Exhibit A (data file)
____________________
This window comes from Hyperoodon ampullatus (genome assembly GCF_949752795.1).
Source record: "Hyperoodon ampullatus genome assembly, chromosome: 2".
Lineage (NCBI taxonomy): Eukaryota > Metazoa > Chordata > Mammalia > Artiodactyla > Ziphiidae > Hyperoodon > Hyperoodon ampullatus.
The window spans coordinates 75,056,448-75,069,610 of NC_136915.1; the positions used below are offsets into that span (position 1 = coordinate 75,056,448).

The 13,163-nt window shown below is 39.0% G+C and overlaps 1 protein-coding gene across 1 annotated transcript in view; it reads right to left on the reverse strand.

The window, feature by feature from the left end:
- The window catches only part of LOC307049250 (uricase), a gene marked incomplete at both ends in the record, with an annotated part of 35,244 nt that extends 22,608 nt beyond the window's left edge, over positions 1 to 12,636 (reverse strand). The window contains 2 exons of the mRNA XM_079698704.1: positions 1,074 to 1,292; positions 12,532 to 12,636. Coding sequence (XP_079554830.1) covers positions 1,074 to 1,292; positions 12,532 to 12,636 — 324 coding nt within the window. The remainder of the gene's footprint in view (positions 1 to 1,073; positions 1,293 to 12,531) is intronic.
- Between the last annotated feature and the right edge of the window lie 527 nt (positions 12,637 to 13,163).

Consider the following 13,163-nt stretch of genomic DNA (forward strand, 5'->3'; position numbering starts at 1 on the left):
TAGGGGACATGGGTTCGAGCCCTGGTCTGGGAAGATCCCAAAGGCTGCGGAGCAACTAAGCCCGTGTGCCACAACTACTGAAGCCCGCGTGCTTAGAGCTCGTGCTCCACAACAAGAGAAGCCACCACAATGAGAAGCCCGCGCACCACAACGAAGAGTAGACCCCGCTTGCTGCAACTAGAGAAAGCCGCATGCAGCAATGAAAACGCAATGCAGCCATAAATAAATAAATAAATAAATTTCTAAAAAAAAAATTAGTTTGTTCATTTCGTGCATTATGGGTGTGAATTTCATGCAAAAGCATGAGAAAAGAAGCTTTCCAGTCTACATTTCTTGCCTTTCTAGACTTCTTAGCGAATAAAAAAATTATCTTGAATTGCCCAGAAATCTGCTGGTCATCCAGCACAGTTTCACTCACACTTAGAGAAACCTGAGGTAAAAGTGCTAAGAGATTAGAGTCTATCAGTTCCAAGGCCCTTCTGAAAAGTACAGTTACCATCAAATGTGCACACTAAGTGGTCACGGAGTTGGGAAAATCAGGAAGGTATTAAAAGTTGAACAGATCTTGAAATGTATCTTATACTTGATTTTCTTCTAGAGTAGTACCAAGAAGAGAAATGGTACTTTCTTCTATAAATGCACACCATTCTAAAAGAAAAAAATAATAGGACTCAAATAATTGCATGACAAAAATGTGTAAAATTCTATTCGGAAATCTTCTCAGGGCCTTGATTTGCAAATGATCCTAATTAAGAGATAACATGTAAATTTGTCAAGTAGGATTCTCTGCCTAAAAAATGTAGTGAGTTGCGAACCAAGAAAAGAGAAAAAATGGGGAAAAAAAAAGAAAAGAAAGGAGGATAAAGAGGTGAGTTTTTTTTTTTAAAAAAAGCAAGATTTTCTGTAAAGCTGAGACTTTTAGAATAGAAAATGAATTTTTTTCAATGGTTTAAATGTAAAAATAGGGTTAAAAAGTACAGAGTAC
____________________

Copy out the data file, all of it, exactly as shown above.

This window comes from Hyperoodon ampullatus (genome assembly GCF_949752795.1).
Source record: "Hyperoodon ampullatus genome assembly, chromosome: 2".
Lineage (NCBI taxonomy): Eukaryota > Metazoa > Chordata > Mammalia > Artiodactyla > Ziphiidae > Hyperoodon > Hyperoodon ampullatus.
The window spans coordinates 75,056,448-75,069,610 of NC_136915.1; the positions used below are offsets into that span (position 1 = coordinate 75,056,448).

The 13,163-nt window shown below is 39.0% G+C and overlaps 1 protein-coding gene across 1 annotated transcript in view; it reads right to left on the reverse strand.

The window, feature by feature from the left end:
- The window catches only part of LOC307049250 (uricase), a gene marked incomplete at both ends in the record, with an annotated part of 35,244 nt that extends 22,608 nt beyond the window's left edge, over positions 1 to 12,636 (reverse strand). The window contains 2 exons of the mRNA XM_079698704.1: positions 1,074 to 1,292; positions 12,532 to 12,636. Coding sequence (XP_079554830.1) covers positions 1,074 to 1,292; positions 12,532 to 12,636 — 324 coding nt within the window. The remainder of the gene's footprint in view (positions 1 to 1,073; positions 1,293 to 12,531) is intronic.
- Between the last annotated feature and the right edge of the window lie 527 nt (positions 12,637 to 13,163).

Consider the following 13,163-nt stretch of genomic DNA (forward strand, 5'->3'; position numbering starts at 1 on the left):
TAGGGGACATGGGTTCGAGCCCTGGTCTGGGAAGATCCCAAAGGCTGCGGAGCAACTAAGCCCGTGTGCCACAACTACTGAAGCCCGCGTGCTTAGAGCTCGTGCTCCACAACAAGAGAAGCCACCACAATGAGAAGCCCGCGCACCACAACGAAGAGTAGACCCCGCTTGCTGCAACTAGAGAAAGCCGCATGCAGCAATGAAAACGCAATGCAGCCATAAATAAATAAATAAATAAATTTCTAAAAAAAAAATTAGTTTGTTCATTTCGTGCATTATGGGTGTGAATTTCATGCAAAAGCATGAGAAAAGAAGCTTTCCAGTCTACATTTCTTGCCTTTCTAGACTTCTTAGCGAATAAAAAAATTATCTTGAATTGCCCAGAAATCTGCTGGTCATCCAGCACAGTTTCACTCACACTTAGAGAAACCTGAGGTAAAAGTGCTAAGAGATTAGAGTCTATCAGTTCCAAGGCCCTTCTGAAAAGTACAGTTACCATCAAATGTGCACACTAAGTGGTCACGGAGTTGGGAAAATCAGGAAGGTATTAAAAGTTGAACAGATCTTGAAATGTATCTTATACTTGATTTTCTTCTAGAGTAGTACCAAGAAGAGAAATGGTACTTTCTTCTATAAATGCACACCATTCTAAAAGAAAAAAATAATAGGACTCAAATAATTGCATGACAAAAATGTGTAAAATTCTATTCGGAAATCTTCTCAGGGCCTTGATTTGCAAATGATCCTAATTAAGAGATAACATGTAAATTTGTCAAGTAGGATTCTCTGCCTAAAAAATGTAGTGAGTTGCGAACCAAGAAAAGAGAAAAAATGGGGAAAAAAAAAGAAAAGAAAGGAGGATAAAGAGGTGAGTTTTTTTTTTTAAAAAAAGCAAGATTTTCTGTAAAGCTGAGACTTTTAGAATAGAAAATGAATTTTTTTCAATGGTTTAAATGTAAAAATAGGGTTAAAAAGTACAGAGTAC